A Step Up To Rock Royalty As Voodoo Six Make Way For The King

voodoo six

I was more excited than a puppy dog with a roll of Andrex when this crash-landed through my letterbox, and so I should be after waiting four years for it.

Voodoo Six: ‘Make Way For The King’

Released 8th September 2017 (Cadiz Music)

Words: Dave Bonney

Formed in 2003, Voodoo Six have never been the most prolific at delivering albums, though there are well documented extenuating circumstances for this.

Fourteen years on and ‘Make Way For The King’ is only the bands fourth album, not counting ‘First Hit For Free’ which was basically a re-issue of the debut release, ‘Feed My Soul’, with the added bonus of the excellent opening track ‘Faith’.

With the loss of their singer in October 2014, the search for a replacement probably took longer than the band would have liked, but when you have to replace the calibre of Luke Purdie, this is not something you should rush.

Almost a year later the band announced Nik Taylor-Stoakes as Purdie’s replacement and with the sudden departure of guitarist Chris Jones to contend with, the band later set off in adversity to Los Angeles to record the new album.

To say that Voodoo Six have been blessed with talented guitarists is an understatement and the loss of Jones, who replaced the illustrious Richie Faulkner, could well have been a bridge too far.

Not so. Step forward Matt Pearce, who, along with Tony ‘Mr Voodoo Six’ Newton, is a stalwart from the beginnings of the band. Pearce delivers all guitars on this album, in a stunning performance of all round omnicompetence.

Tony Newton said of the new record and the fresh start for the band:

“It feels like this is the right time for us to return. We’re incredibly proud of the new material and can’t wait both for people to enjoy ‘Make Way For The King’ at home but also to join us for what are going to be some amazing live shows!”

So let’s start at the beginning.

The stomping opening riff on the album’s opener, ‘Electric’, is unmistakably Voodoo Six, punchy and powerful and with a stuttering vocal reminiscent of ‘Something For You’ from the superb 2010 release ‘Fluke?’. It’s an infectious slab of bluesy rock instantly showcasing Taylor-Stoakes’ glorious tones. It was worth the wait.

With its Sabbath-esque detuned style opening, the already released album appetizer and title track, ‘Make Way For The King’, carries on in the well versed format that works so well. This song has more groove than my whole vinyl collection and pretty much confirms Taylor-Stoakes as the perfect fit, ending the song with the ad-lib “that was it wasn’t it?” with the intention of leaving the listener thinking it was a live take. Nice.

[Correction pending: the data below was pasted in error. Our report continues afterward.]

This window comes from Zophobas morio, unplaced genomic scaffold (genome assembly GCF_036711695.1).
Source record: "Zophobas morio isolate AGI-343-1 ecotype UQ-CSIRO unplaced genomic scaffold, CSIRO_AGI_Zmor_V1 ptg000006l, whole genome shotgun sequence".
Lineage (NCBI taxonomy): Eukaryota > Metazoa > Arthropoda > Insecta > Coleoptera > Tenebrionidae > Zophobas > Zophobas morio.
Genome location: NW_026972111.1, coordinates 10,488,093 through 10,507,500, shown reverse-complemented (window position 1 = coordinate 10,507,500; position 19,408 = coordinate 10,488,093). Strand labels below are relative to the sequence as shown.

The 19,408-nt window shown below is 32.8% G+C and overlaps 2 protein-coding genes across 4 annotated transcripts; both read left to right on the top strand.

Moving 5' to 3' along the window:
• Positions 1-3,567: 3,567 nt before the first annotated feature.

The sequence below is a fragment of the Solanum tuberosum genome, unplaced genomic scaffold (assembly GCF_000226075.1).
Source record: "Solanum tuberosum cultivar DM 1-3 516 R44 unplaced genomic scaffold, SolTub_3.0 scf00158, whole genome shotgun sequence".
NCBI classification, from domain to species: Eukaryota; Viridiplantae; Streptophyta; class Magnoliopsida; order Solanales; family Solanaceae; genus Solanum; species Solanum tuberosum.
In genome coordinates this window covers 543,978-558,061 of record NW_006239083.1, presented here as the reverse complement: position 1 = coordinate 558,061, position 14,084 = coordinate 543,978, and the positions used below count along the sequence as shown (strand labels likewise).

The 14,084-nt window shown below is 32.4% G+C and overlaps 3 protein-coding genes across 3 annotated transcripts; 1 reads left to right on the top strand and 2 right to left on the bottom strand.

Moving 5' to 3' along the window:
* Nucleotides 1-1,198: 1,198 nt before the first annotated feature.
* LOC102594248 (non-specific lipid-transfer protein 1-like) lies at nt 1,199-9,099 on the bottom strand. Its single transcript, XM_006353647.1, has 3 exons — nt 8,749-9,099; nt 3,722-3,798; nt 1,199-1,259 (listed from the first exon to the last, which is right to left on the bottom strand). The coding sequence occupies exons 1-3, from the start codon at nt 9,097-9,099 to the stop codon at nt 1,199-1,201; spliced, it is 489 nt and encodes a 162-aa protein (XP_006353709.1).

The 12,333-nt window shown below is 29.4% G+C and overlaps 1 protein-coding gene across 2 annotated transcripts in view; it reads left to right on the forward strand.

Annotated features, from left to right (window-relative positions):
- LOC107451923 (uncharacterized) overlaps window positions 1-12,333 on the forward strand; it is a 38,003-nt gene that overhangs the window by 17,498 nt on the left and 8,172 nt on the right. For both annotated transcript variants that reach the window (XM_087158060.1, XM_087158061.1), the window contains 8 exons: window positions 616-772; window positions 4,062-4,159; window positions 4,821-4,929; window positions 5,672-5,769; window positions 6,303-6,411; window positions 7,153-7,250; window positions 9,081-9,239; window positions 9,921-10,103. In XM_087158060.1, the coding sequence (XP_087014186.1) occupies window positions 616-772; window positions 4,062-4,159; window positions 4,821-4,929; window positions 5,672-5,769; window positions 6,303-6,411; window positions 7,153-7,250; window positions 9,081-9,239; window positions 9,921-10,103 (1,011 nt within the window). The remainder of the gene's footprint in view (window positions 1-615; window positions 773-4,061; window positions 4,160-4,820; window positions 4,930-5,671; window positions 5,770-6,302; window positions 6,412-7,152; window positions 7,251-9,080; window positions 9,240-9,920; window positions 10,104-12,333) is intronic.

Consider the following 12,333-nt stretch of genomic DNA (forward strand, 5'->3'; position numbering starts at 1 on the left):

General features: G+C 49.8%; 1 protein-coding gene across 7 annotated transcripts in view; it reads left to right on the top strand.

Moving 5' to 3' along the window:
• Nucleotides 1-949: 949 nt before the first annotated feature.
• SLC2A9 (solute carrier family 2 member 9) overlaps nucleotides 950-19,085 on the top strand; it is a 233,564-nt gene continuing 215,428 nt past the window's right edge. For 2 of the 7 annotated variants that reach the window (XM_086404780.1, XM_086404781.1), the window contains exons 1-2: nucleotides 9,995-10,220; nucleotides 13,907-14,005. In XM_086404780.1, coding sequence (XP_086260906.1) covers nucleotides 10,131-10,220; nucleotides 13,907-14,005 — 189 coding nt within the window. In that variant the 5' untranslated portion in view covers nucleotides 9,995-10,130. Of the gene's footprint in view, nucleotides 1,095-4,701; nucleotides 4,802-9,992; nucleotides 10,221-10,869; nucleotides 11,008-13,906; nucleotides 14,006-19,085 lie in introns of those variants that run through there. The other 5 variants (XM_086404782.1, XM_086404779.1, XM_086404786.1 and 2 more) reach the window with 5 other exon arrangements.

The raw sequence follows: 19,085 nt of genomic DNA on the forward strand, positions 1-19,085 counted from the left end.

‘Let Me Walk’ carries on with the heavy grooves leading into ‘Falling Apart’ which with its slither-like riff (cryptically ironic, or is it just me?!), builds into another fine rocking number accompanied with superb wah-wah guitar and emotive vocals.

‘Riot’ starts off with a dirty bluesy riff and the vocals carry on where the previous song left off, proving, as Keith Richards once said, “music is a language that doesn’t speak in particular words, it speaks in emotions and if its in your bones, its in your bones”.

‘Amen’ is an eight minute epic, which, dead on the half way mark led by Newton’s gentle low end, changes tack dramatically developing into a swirling atmospheric aria with synthetic violins et al, allowing Taylor-Stoakes his vocal highlight of the album, and as the lead break cuts in I can’t help imagining Pearce letting rip somewhere in a windswept Arizona desert, a la Slash and ‘November Rain’.

As the end fades out into the distance, my only concern is that Newton and Pearce better have an ending to this song up their creative sleeves, as this just has to be played live.

The more commercial ‘Until The End’ with its cool backing vocal harmonies and ‘Release The Hounds’ with its funky bass lines keep this juggernaut on the road, and with an album of so many highs it’s near impossible to choose a favourite, though if my arm were to be twisted it would have to be ‘The Choking’ which starts off slow, building itself to a crescendo of yet more ethereal background vibes leading to a goosebump inducing guitar solo from Pearce, proving with this measured, structured and well thought out run that it’s not all about how fast you can move your fingers up and down the fretboard. This guy’s got more soul than a shop full of Dr Martens and better tone than a gym full of bodybuilders.

Voodoo Six are all about solid driving bluesy riffs, propelled by a rhythm section of Tony Newton and Joe Lazarus that is developing into one of the best in the business, one you can set your pacemaker to, and ‘Walk A Mile’ with its foot stomping backbone is no different. This is the one that will get the crowd participating and clapping along.

‘Wasteland’ starts off as if the band are just having a laid back studio jam session, lulling you into a false sense of security before launching into a crunchingly heavy riff, upping the tempo to new heights with Taylor-Stoakes menacingly demanding to know, over and over, “what did I tell you?”, leading into another trademark Pearce lead break.

‘Swept Aside’ brings the album to a mid-tempo climatic ending with more background synth violins layered over classic tones and grooves fading to the end.

So there you have it, a collection of excellent songs that will have you down the front at your local venue on the band’s forthcoming UK tour in September. The tour will include an excellent new addition in guitarist Craig Price, and depending on what town you live in, you might just have enough time to purchase the album and do what I did – kick back with your feet up and headphones on, educate the neighbours and get to know these wonderfully crafted songs inside out whilst sipping on your favourite bourbon.

Sleeve Notes

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